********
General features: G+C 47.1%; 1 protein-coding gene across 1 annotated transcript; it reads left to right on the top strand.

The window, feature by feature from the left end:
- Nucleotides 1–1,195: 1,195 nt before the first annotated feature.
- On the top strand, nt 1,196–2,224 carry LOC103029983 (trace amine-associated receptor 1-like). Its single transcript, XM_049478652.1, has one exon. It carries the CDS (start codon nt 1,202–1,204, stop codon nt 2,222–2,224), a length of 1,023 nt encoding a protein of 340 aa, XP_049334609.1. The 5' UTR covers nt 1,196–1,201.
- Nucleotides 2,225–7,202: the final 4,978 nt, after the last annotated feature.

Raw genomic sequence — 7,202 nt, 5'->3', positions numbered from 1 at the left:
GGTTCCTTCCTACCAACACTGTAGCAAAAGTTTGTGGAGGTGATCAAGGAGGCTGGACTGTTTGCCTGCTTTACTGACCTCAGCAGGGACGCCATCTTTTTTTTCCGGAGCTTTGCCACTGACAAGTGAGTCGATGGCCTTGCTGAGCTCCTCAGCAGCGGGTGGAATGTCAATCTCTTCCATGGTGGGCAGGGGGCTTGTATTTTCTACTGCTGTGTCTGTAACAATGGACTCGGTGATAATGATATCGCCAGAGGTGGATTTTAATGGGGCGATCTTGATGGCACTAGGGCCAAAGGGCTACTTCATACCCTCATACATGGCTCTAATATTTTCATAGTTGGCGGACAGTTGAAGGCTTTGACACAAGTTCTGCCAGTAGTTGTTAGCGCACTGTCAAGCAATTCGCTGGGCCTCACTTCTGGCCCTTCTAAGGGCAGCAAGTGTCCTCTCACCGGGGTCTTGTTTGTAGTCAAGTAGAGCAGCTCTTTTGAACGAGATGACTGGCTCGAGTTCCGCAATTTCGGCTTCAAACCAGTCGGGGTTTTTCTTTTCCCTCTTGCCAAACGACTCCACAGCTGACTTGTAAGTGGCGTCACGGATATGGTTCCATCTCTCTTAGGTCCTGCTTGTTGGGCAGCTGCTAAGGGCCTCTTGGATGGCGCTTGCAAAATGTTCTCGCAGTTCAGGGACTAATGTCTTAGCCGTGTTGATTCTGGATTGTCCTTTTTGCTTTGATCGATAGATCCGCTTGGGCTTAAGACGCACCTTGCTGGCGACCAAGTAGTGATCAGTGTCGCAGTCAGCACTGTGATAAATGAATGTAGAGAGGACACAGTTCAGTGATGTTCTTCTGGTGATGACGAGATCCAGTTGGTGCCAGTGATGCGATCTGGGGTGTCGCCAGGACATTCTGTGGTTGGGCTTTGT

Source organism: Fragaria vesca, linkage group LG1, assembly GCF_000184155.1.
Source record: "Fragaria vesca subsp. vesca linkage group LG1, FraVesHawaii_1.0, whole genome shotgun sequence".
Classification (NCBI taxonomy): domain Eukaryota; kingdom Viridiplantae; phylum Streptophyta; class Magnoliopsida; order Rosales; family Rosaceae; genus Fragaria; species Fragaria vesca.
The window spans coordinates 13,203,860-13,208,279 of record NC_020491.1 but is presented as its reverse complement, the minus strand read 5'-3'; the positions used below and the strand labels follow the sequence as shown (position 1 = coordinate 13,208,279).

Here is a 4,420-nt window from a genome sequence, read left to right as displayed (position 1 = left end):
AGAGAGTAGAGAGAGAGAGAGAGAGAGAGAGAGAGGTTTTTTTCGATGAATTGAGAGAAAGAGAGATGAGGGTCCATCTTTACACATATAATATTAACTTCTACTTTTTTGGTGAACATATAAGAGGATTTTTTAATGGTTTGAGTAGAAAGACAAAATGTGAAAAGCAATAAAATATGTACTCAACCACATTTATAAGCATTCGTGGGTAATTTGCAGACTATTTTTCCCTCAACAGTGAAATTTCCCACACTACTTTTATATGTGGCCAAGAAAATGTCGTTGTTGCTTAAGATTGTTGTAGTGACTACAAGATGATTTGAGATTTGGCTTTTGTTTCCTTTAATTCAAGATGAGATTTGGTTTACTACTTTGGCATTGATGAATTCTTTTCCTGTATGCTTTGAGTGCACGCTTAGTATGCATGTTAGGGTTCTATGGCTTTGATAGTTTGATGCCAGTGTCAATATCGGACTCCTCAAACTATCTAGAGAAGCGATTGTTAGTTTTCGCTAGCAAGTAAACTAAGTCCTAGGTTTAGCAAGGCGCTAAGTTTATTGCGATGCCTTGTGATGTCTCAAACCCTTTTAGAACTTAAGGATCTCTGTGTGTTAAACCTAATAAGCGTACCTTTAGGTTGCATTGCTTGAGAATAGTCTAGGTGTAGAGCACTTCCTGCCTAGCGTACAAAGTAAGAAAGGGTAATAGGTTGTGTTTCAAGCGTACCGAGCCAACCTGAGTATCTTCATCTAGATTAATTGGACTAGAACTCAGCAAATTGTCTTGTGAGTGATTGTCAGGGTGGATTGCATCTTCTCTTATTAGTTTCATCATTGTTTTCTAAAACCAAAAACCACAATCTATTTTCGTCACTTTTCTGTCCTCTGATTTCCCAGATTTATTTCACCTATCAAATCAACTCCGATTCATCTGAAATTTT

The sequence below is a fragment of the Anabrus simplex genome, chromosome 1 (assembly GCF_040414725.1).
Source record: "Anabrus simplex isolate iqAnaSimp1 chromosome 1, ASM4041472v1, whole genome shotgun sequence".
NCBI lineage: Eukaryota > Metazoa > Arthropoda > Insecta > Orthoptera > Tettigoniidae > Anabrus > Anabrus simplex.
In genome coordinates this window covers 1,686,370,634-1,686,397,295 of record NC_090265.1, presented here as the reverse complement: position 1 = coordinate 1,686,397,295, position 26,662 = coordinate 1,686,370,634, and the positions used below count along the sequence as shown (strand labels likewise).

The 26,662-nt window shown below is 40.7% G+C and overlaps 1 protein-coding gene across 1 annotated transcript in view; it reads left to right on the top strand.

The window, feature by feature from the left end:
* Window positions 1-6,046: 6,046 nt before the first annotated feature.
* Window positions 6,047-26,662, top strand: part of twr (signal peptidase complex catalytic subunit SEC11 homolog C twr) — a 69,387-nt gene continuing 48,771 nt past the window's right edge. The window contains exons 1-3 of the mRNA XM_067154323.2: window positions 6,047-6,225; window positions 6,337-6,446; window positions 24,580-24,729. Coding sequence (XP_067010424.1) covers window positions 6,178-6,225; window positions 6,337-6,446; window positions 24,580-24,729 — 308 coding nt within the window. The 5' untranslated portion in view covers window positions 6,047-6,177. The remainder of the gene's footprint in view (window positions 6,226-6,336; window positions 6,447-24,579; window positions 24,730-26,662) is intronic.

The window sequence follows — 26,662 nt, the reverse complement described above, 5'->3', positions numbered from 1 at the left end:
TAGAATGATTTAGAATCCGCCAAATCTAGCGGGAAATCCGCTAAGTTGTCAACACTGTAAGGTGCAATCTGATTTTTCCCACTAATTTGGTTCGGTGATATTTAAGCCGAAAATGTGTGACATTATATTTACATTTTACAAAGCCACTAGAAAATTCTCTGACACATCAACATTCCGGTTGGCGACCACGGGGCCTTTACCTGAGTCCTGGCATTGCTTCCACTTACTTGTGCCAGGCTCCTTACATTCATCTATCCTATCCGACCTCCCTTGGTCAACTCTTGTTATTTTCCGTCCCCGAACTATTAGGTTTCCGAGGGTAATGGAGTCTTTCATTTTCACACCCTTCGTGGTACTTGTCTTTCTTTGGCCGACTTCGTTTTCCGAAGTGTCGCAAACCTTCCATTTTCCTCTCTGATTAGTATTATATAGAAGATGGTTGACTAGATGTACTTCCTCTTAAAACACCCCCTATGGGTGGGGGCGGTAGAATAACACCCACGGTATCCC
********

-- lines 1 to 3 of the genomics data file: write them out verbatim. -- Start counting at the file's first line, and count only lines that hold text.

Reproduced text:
General features: G+C 47.1%; 1 protein-coding gene across 1 annotated transcript; it reads left to right on the top strand.

The window, feature by feature from the left end:
- Nucleotides 1–1,195: 1,195 nt before the first annotated feature.